In the library: three podcasts to throw away the summer swaths | literature

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Technically, Saturday marks the middle of summer time; and while I’m usually just about celebrating the little things, these days I find it a bit of a challenge to dig up a single rah-rah, let alone a sis-boom-bah.

Don’t get me wrong: there is a lot to look forward to and more to be thankful for, but as we enter the second summer of our common dissatisfaction, I can’t be the only one to step in feels little … meh, lately.

I mean, not to underline the point, but last month my air conditioner gave up when the temperatures hit solar flares in July and my much-neglected back yard looks like the terrible “before” photo from a landscaping commercial.

And, oh, yeah, I’ve spent the last few days trial and (mostly) error giving my dog ​​pills twice a day – who, unsurprisingly, not exactly enjoying this latest pastime.

While a small part of me is tempted to return to my lockdown-era routine of watching a few fashion, cooking, and / or design contest shows, I’ve decided that my time is much better spent on more fruitful endeavors – gladly Listen to podcasts.

Look, I know podcasts are not for everyone, and as someone whose mind tends to wander when listening to a genre of fiction in audiobook format, I get it; But what I love about podcasts is that there are so many good ones for every interest and taste.

Read on for a few of my personal recommendations for literary and book podcasts to help me get through the long summer days.

First up is “Medieval Death Trip” (www.medievaldeathtrip.com). Okay, this one is very dear to my nerdy would-be medieval heart – especially when you consider that back in college I wrote and presented a research paper on drunken rebellion and symbolic dismemberment in The Canterbury Tales.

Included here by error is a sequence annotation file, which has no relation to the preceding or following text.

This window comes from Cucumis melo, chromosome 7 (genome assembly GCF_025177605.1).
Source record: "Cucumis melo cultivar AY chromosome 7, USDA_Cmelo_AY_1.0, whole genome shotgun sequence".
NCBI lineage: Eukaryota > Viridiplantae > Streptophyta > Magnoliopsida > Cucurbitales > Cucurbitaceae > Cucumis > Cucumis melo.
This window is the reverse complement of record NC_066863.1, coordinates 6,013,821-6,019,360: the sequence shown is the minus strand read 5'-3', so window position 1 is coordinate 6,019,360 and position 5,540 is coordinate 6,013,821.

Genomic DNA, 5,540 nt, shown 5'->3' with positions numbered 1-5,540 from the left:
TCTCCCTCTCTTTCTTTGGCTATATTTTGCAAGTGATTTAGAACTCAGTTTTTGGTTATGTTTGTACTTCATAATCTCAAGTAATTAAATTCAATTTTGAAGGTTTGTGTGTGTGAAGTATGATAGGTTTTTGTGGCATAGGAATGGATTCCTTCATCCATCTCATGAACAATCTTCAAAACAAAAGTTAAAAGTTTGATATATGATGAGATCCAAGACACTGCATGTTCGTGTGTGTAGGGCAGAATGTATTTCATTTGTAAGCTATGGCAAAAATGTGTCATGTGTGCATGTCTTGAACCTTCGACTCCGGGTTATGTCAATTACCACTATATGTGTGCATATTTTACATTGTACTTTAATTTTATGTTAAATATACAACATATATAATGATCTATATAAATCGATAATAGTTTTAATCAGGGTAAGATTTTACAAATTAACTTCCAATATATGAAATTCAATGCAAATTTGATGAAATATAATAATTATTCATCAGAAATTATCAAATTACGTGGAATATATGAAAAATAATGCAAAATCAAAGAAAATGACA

Somewhat parallel to my interest in the curiosities, allegories and past social customs of the Middle Ages, Patrick Lane’s podcast provides the framework and commentary by the moderator on selected passages from medieval primary sources. Episodes that deal with literary “murders, miracles, curses, (…) miracles and provocations” of the Middle Ages usually have a running time of 35 to 55 minutes, perfect for passive listening while tidying up the house.

Meanwhile, LeVar Burton Reads (www.levarburtonpodcast.com) has become the antidote to mild midsummer antipathy you probably didn’t know you needed.

If you’re a millennial of a certain age, the mention of Burton’s name likely means you now have the theme song, Reading Rainbow, on your mind. While I’m still emotionally scarred from never being on my favorite PBS show as a kid, “LeVar Burton Reads” is like the grown-up version of the read-alongs we all know and love. With short stories from literary greats like Neil Gaiman, Haruki Murakami, Ray Bradbury, and Kurt Vonnegut to name a few, Burton’s readings are sumptuous, well-produced escapist nourishment for the mind.

Finally, for those of you who really, really aren’t into long podcasts, you could use “Moms Don’t Have Time to Read Books” (www.zibbyowens.podbean.com) as a quick source of ideas on what to try next is reading. In her hugely popular podcast, New York-based author Zibby Owens interviews writers in a comfortably concise but in-depth format that lasts less than 30 minutes per episode. Owens does a great job of casting both book influencers and literary fanatics, asking writers the questions readers have about their work, and wrapping the latest book news into one fun, always-entertaining package.

The youngest guests included Gina Frangello (“Blow Your House Down”), Emma Straub (“All Adults Here”) and Jesse Q. Sutanto (“Dial A for Aunties”).

• Krystal Corbray is a programming and marketing librarian for Yakima Valley Libraries. Learn more at www.yvl.org.


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